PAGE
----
Wednesday, October 14, 2009

Poetic words vs. Real actions

Excerpts from, Reading Between the Lines of Obama's Poetry, by Jonah Goldberg in National Review

"All bad poetry springs from genuine feeling," Oscar Wilde once remarked.

Irving Kristol took Wilde's observation and ran with it. "The amateur's feelings are sincere enough -- why else should he be writing poetry? -- but he takes the writing of poetry to be more important than the poem itself," . . ."For him, writing poetry is a kind of symbolic action, in which he liberates his most earnest sentiments, and it is in this impatient action and in this instant liberation that he seeks fulfillment.". .

"It seems to me," Kristol wrote, "that the politics of liberal reform, in recent years, shows many of the same characteristics as amateur poetry. It has been more concerned with the kind of symbolic action that gratifies the passions of the reformer than with the efficacy of the reforms themselves.". .

For Kristol, the "outstanding characteristic" of the New Politics was its "insistence on the overwhelming importance of revealing, in the public realm, one's intense feelings -- we must 'care,' we must 'be concerned,' we must be 'committed.' Unsurprisingly, this goes along with an immense indifference to consequences.". .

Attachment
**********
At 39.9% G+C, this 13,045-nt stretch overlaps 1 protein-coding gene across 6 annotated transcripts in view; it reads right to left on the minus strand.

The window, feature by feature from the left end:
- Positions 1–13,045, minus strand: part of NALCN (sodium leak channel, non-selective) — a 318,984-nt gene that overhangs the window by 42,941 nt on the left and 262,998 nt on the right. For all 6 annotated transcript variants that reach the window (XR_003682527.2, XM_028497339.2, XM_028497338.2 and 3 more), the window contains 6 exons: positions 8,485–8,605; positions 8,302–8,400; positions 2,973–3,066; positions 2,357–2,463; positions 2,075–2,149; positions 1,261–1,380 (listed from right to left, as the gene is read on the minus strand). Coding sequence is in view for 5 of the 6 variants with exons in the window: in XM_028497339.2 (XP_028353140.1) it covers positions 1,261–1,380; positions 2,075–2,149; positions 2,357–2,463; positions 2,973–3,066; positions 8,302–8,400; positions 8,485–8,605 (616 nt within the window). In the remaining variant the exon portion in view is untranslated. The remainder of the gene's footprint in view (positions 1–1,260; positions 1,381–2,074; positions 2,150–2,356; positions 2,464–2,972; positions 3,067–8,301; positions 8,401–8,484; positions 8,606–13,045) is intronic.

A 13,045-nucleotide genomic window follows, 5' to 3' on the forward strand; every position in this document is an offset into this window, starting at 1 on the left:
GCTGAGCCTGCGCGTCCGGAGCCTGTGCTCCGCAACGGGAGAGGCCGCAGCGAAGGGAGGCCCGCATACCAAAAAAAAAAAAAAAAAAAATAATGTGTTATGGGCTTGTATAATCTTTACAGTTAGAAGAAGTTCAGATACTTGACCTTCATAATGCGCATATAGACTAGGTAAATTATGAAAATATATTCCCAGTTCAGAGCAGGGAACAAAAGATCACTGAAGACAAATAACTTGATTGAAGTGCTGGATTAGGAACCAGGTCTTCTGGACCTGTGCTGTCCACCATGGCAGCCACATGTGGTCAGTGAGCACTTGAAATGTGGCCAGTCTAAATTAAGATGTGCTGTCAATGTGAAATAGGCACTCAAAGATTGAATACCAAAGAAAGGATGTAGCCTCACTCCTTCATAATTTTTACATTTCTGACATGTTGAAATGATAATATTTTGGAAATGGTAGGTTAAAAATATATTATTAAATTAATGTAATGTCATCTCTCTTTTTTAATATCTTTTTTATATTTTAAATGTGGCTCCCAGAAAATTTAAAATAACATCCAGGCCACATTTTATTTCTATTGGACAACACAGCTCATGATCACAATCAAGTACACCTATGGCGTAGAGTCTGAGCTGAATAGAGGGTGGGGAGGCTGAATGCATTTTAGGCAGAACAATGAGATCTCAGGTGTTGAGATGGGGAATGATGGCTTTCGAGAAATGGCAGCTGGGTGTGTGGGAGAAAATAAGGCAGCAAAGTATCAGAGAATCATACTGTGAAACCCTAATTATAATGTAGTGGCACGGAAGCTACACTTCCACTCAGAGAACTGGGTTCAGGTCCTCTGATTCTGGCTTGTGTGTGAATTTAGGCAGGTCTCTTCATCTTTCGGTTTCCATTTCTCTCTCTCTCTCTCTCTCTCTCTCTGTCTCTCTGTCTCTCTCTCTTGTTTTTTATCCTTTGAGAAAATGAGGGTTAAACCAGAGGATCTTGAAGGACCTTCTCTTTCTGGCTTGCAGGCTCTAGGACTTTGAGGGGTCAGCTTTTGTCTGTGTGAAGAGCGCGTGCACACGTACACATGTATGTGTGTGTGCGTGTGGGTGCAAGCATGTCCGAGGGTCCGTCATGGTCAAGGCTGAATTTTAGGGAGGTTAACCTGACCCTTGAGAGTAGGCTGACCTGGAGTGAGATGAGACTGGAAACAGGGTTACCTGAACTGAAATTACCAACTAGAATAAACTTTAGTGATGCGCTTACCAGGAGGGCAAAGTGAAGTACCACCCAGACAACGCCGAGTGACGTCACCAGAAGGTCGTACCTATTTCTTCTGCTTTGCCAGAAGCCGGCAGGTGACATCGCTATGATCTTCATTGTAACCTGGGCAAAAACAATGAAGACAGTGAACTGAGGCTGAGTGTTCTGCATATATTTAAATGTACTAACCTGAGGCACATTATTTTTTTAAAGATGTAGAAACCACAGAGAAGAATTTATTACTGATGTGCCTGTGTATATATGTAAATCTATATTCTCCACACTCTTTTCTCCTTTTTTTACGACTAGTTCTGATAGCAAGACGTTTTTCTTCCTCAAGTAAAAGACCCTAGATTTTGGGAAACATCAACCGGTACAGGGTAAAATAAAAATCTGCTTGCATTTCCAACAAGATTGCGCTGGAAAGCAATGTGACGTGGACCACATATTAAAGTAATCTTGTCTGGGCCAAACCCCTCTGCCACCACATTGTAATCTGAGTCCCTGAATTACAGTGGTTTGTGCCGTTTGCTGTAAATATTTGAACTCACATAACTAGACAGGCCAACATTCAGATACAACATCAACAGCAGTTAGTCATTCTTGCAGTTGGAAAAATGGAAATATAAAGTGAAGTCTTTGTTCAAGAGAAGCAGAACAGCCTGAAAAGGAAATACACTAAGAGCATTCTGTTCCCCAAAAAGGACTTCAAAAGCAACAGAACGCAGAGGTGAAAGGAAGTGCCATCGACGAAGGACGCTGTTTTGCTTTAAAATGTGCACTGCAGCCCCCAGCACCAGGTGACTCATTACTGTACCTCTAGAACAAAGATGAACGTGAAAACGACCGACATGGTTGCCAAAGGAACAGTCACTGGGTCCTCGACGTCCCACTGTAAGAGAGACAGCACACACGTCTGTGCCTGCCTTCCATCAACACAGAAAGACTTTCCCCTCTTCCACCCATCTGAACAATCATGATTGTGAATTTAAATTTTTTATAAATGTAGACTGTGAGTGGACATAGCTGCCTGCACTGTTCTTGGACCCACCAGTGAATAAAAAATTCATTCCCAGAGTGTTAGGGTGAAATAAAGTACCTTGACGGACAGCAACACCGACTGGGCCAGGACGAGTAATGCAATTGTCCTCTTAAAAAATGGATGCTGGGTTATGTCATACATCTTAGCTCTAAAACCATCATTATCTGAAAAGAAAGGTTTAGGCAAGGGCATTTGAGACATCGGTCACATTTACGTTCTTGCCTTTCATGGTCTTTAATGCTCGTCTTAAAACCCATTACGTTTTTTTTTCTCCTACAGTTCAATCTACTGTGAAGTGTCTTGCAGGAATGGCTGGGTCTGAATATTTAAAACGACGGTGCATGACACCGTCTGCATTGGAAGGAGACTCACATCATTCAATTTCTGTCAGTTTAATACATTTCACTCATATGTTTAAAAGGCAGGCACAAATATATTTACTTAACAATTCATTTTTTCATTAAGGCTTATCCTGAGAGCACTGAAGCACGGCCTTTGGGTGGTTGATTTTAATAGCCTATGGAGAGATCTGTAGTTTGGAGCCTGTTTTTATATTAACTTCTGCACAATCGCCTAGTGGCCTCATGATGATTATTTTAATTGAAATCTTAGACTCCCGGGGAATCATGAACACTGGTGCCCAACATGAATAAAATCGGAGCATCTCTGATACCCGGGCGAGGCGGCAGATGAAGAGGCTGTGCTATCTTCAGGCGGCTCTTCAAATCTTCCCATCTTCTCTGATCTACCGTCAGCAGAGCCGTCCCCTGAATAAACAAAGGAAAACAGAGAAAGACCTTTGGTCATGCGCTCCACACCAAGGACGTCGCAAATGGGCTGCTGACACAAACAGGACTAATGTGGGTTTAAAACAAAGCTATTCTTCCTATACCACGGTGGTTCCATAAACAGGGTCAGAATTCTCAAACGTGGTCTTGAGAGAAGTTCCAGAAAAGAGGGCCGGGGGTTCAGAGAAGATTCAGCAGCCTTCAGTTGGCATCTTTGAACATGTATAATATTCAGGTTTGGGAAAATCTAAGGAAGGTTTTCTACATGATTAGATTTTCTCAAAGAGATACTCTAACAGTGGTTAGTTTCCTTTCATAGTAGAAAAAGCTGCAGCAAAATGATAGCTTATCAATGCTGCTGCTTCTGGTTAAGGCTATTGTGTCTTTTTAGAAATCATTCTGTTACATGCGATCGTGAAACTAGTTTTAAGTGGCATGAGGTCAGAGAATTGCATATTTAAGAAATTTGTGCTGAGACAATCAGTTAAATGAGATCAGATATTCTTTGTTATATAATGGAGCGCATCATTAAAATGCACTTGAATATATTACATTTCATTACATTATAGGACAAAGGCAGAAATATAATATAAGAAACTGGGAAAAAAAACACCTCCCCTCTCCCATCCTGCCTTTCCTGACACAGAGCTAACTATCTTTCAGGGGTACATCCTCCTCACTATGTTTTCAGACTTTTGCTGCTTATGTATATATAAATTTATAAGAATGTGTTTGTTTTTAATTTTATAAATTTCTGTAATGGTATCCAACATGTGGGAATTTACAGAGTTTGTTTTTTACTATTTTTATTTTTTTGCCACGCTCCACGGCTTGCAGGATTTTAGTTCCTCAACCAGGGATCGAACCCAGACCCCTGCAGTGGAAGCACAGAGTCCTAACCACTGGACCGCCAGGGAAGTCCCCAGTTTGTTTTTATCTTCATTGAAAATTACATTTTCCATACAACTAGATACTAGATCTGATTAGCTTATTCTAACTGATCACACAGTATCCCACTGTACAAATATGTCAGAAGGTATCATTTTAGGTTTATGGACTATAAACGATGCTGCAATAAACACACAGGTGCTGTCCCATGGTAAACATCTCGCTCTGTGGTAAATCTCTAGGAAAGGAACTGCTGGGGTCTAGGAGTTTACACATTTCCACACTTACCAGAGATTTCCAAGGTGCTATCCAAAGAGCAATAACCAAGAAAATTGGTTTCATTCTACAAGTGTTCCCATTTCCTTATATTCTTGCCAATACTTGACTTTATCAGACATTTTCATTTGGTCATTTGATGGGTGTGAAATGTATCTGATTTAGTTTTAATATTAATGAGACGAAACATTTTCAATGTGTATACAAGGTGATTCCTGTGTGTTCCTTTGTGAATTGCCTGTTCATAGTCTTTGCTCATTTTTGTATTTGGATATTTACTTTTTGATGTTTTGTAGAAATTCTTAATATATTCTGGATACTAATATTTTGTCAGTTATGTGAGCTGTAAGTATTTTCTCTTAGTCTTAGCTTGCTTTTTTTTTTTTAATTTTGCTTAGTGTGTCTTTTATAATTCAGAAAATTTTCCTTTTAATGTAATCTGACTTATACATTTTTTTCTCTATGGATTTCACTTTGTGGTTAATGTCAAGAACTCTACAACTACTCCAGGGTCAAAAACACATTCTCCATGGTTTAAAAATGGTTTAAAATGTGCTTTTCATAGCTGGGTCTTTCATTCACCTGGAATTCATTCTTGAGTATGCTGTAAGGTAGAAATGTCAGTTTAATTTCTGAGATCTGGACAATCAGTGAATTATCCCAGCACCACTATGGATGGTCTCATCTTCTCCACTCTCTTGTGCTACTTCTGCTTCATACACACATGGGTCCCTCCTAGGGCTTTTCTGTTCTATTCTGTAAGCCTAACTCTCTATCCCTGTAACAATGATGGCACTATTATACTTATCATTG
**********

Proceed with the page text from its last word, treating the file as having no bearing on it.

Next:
One thing was clear about Obama's candidacy: It was all about the poetry of "genuine feeling." He may have been cool and aloof, but supporting him was a statement of passion, of self-image. He made supporters feel good about themselves. "We are the ones we've been waiting for," he said. "We are the change that we seek."

Obama insisted that his rhetoric wasn't "just words" but something greater, more profound -- certainly not the "bad poetry" that Wilde and Kristol attacked. But it was hard to find the substance. "What's troubling about the campaign," warned liberal historian Sean Wilentz, "is that it's gone beyond hope and change to redemption."

Obama's feelings are sincere and genuine, as Wilde and Kristol would say. But we are at the point at which the gifted poet must distinguish himself from the amateur. Is the poetry a means to an actual end? Or is it all there is?

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